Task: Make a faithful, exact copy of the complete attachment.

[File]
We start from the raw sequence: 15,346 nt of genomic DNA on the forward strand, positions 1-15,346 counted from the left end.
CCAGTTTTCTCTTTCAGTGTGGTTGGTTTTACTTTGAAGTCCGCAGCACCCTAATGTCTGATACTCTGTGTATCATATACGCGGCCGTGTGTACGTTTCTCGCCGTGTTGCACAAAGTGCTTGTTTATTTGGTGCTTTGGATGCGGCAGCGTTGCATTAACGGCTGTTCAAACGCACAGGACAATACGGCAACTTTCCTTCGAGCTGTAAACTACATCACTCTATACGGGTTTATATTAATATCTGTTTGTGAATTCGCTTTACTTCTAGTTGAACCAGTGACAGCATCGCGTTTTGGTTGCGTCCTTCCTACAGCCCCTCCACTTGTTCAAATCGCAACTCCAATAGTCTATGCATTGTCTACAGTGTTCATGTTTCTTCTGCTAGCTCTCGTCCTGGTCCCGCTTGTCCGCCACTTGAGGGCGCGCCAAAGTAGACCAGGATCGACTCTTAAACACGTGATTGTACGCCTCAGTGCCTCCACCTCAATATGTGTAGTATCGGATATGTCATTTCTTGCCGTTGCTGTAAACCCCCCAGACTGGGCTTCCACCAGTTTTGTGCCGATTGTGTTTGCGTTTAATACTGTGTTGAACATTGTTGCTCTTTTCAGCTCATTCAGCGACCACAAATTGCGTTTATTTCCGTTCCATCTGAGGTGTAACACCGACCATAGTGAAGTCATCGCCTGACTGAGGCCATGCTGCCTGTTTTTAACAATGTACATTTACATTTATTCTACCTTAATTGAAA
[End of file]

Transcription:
We start from the raw sequence: 15,346 nt of genomic DNA on the forward strand, positions 1-15,346 counted from the left end.
CCAGTTTTCTCTTTCAGTGTGGTTGGTTTTACTTTGAAGTCCGCAGCACCCTAATGTCTGATACTCTGTGTATCATATACGCGGCCGTGTGTACGTTTCTCGCCGTGTTGCACAAAGTGCTTGTTTATTTGGTGCTTTGGATGCGGCAGCGTTGCATTAACGGCTGTTCAAACGCACAGGACAATACGGCAACTTTCCTTCGAGCTGTAAACTACATCACTCTATACGGGTTTATATTAATATCTGTTTGTGAATTCGCTTTACTTCTAGTTGAACCAGTGACAGCATCGCGTTTTGGTTGCGTCCTTCCTACAGCCCCTCCACTTGTTCAAATCGCAACTCCAATAGTCTATGCATTGTCTACAGTGTTCATGTTTCTTCTGCTAGCTCTCGTCCTGGTCCCGCTTGTCCGCCACTTGAGGGCGCGCCAAAGTAGACCAGGATCGACTCTTAAACACGTGATTGTACGCCTCAGTGCCTCCACCTCAATATGTGTAGTATCGGATATGTCATTTCTTGCCGTTGCTGTAAACCCCCCAGACTGGGCTTCCACCAGTTTTGTGCCGATTGTGTTTGCGTTTAATACTGTGTTGAACATTGTTGCTCTTTTCAGCTCATTCAGCGACCACAAATTGCGTTTATTTCCGTTCCATCTGAGGTGTAACACCGACCATAGTGAAGTCATCGCCTGACTGAGGCCATGCTGCCTGTTTTTAACAATGTACATTTACATTTATTCTACCTTAATTGAAA